Despite the proliferation of automated tools to facilitate the flow of parcel shipping information, many shippers continue to use costly manual processes to accomplish basic tasks, according to an annual survey from international trade IT provider Kewill plc.
The survey of 820 respondents across a wide range of industries found that 70 percent of shippers are still using some form of manual data entry to complete transactions. About 21 percent still use a fully manual process for that task, while only 8 percent said they rely on a totally hands-free operation.
Of those who still enter data manually, 44 percent said they were forced to because the needed information resides in an automated system that is not accessible to the company's shipping department.
Kewill said the 2011 survey results, which were compiled in mid to late July, are similar to the 2010 findings. What's different about 2011, according to Kewill, is an improved economic environment that has led more companies to look at increasing headcount in their operations. About 31 percent of respondents are holding staff levels steady, while 29 percent are adding staff, the survey found. In 2010, nearly half of respondents were cutting staff levels, the report said.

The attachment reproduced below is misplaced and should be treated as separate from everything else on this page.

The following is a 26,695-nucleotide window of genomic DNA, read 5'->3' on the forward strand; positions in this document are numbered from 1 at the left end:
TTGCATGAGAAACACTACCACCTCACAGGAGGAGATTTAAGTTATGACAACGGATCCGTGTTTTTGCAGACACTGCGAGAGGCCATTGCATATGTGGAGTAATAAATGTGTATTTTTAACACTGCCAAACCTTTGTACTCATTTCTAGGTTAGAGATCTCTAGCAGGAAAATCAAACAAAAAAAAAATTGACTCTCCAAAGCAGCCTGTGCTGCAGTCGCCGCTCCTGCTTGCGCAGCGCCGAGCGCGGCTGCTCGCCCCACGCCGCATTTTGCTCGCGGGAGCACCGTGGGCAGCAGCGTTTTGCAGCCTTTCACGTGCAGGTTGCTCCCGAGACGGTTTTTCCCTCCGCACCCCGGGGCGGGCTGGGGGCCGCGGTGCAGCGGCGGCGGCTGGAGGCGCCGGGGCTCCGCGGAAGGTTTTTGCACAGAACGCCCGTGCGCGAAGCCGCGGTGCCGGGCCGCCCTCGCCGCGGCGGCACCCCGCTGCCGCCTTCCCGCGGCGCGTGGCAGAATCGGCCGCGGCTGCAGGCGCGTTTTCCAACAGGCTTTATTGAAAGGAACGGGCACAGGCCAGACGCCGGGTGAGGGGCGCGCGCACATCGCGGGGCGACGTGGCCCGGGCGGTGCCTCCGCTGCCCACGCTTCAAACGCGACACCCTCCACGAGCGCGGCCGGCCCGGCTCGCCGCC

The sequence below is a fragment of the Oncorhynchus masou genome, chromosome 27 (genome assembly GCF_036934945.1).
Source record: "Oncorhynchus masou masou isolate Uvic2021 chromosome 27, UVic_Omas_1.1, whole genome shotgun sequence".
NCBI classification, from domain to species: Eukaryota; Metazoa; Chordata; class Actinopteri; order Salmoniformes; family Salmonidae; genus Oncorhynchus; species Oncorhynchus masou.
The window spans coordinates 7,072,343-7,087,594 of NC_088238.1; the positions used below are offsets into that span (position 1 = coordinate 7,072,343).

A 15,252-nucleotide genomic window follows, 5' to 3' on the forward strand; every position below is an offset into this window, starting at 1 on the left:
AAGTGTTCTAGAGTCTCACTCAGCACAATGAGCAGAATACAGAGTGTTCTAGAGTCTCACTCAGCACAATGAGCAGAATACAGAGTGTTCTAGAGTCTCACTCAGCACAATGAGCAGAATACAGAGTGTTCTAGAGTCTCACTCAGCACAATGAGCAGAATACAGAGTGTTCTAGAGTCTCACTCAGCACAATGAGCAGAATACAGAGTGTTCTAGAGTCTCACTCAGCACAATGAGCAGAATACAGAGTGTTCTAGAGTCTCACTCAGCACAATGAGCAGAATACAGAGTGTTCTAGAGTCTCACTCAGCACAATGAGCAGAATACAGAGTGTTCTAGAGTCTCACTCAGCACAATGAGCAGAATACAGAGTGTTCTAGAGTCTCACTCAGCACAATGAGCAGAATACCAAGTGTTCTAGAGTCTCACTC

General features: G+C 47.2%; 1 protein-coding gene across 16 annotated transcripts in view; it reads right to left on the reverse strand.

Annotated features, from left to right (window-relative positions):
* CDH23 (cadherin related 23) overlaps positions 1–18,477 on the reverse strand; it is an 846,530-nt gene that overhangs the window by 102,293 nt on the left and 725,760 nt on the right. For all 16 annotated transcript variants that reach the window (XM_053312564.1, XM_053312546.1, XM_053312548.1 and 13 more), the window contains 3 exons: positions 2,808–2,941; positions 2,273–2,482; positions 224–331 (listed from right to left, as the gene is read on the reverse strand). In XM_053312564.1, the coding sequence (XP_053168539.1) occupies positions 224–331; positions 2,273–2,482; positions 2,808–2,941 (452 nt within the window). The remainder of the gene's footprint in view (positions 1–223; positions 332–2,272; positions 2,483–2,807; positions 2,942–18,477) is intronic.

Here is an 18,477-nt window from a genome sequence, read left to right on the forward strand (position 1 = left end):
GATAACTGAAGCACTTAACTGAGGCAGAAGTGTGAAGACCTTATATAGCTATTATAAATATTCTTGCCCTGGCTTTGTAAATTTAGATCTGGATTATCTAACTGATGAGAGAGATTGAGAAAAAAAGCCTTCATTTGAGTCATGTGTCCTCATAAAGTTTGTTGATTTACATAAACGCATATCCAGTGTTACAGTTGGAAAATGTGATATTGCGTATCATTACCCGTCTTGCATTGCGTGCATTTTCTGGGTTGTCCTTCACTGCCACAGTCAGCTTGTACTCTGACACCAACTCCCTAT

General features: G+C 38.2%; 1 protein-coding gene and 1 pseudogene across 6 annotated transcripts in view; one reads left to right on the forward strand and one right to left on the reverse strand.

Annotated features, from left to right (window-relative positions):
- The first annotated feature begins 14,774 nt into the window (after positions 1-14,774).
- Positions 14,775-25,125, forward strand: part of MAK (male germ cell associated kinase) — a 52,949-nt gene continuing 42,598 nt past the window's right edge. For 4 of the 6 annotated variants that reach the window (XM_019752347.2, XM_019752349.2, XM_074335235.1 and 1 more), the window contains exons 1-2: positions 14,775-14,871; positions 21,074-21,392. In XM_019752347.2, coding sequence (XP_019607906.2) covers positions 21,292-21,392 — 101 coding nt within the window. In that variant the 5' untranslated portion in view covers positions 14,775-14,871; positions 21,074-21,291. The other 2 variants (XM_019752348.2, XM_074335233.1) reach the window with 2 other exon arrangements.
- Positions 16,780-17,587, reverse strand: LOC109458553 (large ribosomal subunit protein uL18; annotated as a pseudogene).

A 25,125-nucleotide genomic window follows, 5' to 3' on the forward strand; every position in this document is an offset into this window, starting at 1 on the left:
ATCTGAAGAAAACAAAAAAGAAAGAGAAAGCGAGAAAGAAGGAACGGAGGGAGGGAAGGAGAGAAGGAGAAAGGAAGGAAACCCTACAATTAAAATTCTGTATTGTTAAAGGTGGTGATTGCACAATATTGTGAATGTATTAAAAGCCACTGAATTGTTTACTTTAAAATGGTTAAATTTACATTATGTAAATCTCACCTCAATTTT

As transactions and employee staffs increase, businesses will find their labor costs rising even though solutions are available to complete tasks such as data entry in an automated fashion, Kewill said.
"For all companies, simply increasing headcount may only serve to reinforce a manual method of doing business that is not optimized for efficiency, cost containment, or accuracy and quality," the company said. Citing survey data showing that nearly 40 percent of respondents spend one minute or more entering shipment data, Kewill said a company shipping 500 parcels per day would need to hire a full-time employee just to handle that daily task.
Kewill urged those companies whose shipping departments don't have access to automated data to invest in tools that enable such access. "Comparing the cost of improved automation to the labor costs currently being incurred fordata entry would indicate a quick [less than six month] return on investment, in pure cash terms," Kewill said.